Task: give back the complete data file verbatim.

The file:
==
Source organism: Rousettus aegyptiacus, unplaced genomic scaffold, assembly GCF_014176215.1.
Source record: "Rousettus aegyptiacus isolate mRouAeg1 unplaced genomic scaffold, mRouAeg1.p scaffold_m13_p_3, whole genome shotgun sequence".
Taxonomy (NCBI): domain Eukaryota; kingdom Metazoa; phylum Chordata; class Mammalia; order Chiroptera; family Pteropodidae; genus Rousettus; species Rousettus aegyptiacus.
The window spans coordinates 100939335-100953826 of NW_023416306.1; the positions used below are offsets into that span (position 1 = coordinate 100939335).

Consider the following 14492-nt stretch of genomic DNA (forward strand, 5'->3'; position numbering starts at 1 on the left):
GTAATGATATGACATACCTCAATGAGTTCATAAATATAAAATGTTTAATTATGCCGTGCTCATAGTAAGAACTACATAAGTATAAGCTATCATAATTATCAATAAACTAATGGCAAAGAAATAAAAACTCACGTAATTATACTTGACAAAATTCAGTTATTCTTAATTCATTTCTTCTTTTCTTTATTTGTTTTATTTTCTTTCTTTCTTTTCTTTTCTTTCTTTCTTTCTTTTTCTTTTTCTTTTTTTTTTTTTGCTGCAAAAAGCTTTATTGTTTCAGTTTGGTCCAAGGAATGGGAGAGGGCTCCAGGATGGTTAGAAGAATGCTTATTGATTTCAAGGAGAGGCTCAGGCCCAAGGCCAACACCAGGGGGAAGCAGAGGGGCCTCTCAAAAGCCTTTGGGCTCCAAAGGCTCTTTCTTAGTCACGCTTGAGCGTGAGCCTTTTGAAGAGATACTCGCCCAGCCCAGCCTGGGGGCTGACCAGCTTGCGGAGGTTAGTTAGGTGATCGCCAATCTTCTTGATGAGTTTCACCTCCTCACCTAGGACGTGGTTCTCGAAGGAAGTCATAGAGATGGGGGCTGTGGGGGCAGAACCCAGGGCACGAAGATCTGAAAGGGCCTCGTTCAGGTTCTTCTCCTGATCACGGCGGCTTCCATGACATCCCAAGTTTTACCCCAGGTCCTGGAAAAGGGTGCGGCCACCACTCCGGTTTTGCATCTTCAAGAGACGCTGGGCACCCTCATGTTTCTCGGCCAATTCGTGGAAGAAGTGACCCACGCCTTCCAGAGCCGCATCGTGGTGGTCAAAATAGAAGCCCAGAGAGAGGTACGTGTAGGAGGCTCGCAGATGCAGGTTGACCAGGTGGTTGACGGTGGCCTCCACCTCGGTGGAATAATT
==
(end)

Source organism: Rousettus aegyptiacus, unplaced genomic scaffold, assembly GCF_014176215.1.
Source record: "Rousettus aegyptiacus isolate mRouAeg1 unplaced genomic scaffold, mRouAeg1.p scaffold_m13_p_3, whole genome shotgun sequence".
Taxonomy (NCBI): domain Eukaryota; kingdom Metazoa; phylum Chordata; class Mammalia; order Chiroptera; family Pteropodidae; genus Rousettus; species Rousettus aegyptiacus.
The window spans coordinates 100939335-100953826 of NW_023416306.1; the positions used below are offsets into that span (position 1 = coordinate 100939335).

Consider the following 14492-nt stretch of genomic DNA (forward strand, 5'->3'; position numbering starts at 1 on the left):
GTAATGATATGACATACCTCAATGAGTTCATAAATATAAAATGTTTAATTATGCCGTGCTCATAGTAAGAACTACATAAGTATAAGCTATCATAATTATCAATAAACTAATGGCAAAGAAATAAAAACTCACGTAATTATACTTGACAAAATTCAGTTATTCTTAATTCATTTCTTCTTTTCTTTATTTGTTTTATTTTCTTTCTTTCTTTTCTTTTCTTTCTTTCTTTCTTTTTCTTTTTCTTTTTTTTTTTTTGCTGCAAAAAGCTTTATTGTTTCAGTTTGGTCCAAGGAATGGGAGAGGGCTCCAGGATGGTTAGAAGAATGCTTATTGATTTCAAGGAGAGGCTCAGGCCCAAGGCCAACACCAGGGGGAAGCAGAGGGGCCTCTCAAAAGCCTTTGGGCTCCAAAGGCTCTTTCTTAGTCACGCTTGAGCGTGAGCCTTTTGAAGAGATACTCGCCCAGCCCAGCCTGGGGGCTGACCAGCTTGCGGAGGTTAGTTAGGTGATCGCCAATCTTCTTGATGAGTTTCACCTCCTCACCTAGGACGTGGTTCTCGAAGGAAGTCATAGAGATGGGGGCTGTGGGGGCAGAACCCAGGGCACGAAGATCTGAAAGGGCCTCGTTCAGGTTCTTCTCCTGATCACGGCGGCTTCCATGACATCCCAAGTTTTACCCCAGGTCCTGGAAAAGGGTGCGGCCACCACTCCGGTTTTGCATCTTCAAGAGACGCTGGGCACCCTCATGTTTCTCGGCCAATTCGTGGAAGAAGTGACCCACGCCTTCCAGAGCCGCATCGTGGTGGTCAAAATAGAAGCCCAGAGAGAGGTACGTGTAGGAGGCTCGCAGATGCAGGTTGACCAGGTGGTTGACGGTGGCCTCCACCTCGGTGGAATAATT